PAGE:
Carbon & Biodiversity

Lake Hawea Station is home to over 250 identifiable species currently.

Carbon Budget

In the clear. To sequester more carbon from this world than we emit into it is the single biggest Koha we can make to the world. Being carbon positive took a big step forward at LHS this week. We embedded a whole new level of science - for all transportation hours people and stock. We’ve remapped all our vegetation, existing and newly planted to confirm we are moving the dial towards our goal of 10x carbon positive. We must remain accountable and there is no time to waste ... our planet is in distress. We’ve turned to developing science which will measure the volume of carbon sequestered from our regenerative soil, pastures and tussock land. Also grass types and seaweed which will reduce stock methane emissions. Areas which will push our carbon positive dial towards our goal. But today LHS officially brings Carbon Clear products to market !!! For us this is exciting but not good enough. We will keep pushing to learn more, apply more, do better.

Eco-Region

Temperate Beech Forest and Alpine Tussock & Grasslands

Rare and Endangered Species

There are four key species on LHS which are classified as rare or endangered. We are actively involved in monitoring these species with partners such as DoC, Forest and Bird and the Wildlands Study program.

The four species are :

1. Tree Daisy - Oleria Fimbriata

With its habitat described as in serious decline it is believed LHS is one of only a few private Stations where this tree still exists. It is hidden in several steep gullies that face the lake front. The tree can be up to 8 m tall. It has small clusters of white and yellow flowers in January and February.

2. Clutha Flathead Glaxid

This small native fresh water fish is the second most endangered fish in New Zealand. They are classified as ‘Nationally Critical’ with only 12 hectares being the estimated habitat left in New Zealand for these fish. We are lucky enough to have stable populations in the upper reaches of some of our water ways. Some natural water falls have kept the Galaxids enemy — trout away from their habitat. We will be working to protect these habitats and ensure they are kept pristine. They are in quite high alpine areas and have good natural protection from shrubs and re generating bush that protect the stream. The fish is 10 to 15 cm long and golden in colour with dark brown specs.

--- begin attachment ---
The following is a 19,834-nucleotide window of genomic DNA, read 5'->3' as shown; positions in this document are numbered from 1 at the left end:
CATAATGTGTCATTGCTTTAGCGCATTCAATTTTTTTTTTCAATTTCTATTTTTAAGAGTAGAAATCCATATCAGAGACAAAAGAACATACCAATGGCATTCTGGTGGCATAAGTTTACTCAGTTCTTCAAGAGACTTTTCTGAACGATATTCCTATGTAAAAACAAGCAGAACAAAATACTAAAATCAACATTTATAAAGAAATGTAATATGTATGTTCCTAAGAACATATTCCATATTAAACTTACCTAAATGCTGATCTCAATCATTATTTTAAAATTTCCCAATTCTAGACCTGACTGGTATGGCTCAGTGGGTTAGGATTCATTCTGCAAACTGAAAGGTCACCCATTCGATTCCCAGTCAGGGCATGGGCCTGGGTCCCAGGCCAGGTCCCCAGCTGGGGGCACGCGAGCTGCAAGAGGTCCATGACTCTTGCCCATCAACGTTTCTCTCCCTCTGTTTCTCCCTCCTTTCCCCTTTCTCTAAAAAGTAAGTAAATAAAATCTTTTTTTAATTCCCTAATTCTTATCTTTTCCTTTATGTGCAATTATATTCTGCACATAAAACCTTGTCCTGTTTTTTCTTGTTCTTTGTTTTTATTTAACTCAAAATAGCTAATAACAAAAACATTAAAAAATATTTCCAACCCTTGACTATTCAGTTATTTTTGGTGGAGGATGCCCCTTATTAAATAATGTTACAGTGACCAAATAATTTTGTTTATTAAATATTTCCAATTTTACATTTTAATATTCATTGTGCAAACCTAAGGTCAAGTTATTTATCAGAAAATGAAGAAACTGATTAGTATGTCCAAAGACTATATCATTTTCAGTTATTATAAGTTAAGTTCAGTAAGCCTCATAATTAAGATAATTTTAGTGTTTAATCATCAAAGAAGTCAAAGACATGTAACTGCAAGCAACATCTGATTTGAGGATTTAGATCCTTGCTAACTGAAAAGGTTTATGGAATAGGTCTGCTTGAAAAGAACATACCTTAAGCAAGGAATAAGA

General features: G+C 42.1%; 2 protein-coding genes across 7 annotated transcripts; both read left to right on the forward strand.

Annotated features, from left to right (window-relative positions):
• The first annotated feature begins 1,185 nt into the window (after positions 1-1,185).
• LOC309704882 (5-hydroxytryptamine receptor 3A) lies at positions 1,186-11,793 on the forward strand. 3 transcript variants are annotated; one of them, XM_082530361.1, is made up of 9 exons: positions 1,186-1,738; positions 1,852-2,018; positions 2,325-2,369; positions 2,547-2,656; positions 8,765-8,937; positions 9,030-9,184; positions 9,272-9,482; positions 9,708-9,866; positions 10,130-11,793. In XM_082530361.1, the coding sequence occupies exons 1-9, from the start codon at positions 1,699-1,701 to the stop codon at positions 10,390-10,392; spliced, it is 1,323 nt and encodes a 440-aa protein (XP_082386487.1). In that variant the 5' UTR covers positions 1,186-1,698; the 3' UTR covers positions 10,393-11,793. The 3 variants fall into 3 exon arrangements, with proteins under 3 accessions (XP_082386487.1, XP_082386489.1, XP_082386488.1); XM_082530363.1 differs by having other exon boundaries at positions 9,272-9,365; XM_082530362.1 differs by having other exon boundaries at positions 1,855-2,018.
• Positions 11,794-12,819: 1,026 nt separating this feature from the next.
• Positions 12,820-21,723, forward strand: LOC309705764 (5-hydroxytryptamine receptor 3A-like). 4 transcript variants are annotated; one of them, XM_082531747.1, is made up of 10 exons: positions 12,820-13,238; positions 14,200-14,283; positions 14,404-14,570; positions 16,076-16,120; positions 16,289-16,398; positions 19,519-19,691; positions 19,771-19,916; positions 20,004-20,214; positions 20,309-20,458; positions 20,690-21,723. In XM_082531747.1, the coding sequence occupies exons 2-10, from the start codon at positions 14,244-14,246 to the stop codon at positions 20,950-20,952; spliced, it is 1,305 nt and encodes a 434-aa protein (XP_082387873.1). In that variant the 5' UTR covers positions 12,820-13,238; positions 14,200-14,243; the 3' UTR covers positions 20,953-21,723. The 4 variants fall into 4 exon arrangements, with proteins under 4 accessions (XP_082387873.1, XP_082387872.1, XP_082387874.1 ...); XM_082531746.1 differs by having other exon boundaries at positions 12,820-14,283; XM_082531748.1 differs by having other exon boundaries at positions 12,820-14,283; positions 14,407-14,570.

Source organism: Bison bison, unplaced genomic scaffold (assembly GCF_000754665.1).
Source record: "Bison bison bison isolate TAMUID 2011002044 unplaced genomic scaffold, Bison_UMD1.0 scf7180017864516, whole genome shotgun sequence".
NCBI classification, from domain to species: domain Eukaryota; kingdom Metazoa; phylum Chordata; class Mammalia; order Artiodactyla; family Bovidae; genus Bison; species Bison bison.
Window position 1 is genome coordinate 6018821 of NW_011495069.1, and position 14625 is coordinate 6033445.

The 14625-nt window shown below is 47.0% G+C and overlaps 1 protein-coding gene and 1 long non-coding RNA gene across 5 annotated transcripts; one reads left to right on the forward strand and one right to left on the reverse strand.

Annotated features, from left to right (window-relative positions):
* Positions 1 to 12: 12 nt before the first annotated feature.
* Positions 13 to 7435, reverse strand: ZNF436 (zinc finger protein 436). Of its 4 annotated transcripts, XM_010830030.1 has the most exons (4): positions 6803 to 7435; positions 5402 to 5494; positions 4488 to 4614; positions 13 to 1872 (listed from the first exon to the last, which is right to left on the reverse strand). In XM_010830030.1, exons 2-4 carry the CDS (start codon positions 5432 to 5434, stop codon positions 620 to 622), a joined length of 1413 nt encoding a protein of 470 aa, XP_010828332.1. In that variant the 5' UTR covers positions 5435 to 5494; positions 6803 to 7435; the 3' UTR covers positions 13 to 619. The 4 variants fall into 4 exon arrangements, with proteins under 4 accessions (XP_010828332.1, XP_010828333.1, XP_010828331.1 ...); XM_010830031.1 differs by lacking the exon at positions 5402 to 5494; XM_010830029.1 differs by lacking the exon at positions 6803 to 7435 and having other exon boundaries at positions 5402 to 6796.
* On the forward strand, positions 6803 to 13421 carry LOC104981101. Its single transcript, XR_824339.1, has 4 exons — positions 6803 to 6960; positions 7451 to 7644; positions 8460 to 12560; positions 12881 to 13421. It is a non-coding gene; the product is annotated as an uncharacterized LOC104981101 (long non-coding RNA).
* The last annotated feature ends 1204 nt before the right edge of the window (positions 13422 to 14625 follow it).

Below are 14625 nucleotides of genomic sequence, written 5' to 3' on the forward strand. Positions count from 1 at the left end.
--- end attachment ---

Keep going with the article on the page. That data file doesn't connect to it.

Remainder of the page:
3. Native Falcon - Karearea

The native New Zealand Falcon or Karearea is capable of speeds of over 100 km and has the ability to catch game twice its own size. With only an estimated 5000 breeding pairs left in New Zealand it is described as ‘Threatened - nationally Vulnerable'. On LHS we have a good number of breeding pairs. From the lake front area to the far corners of the back country. Watching them fly at speed is spectacular. And they make a whilsting noise as they swoop over head at speed.

4. Grand and Otago Skinks

These lizards can grow up to 30 cm long. And classified as ‘Nationally Critically Endangered'. With only 8% of their original habital existing. A breeding program has been established in Alexandra however this has yet to breed large enough numbers for release to the wild. We will be monitoring these populations with the help of Forest & Bird and also Wild lands. To get a sighting require watching rocky out crops in summer with large amounts of patience and good pair of binoculars. But it can be worth it — distinct colourfull patterns mean a Maori term for the skink is Mokomoko.

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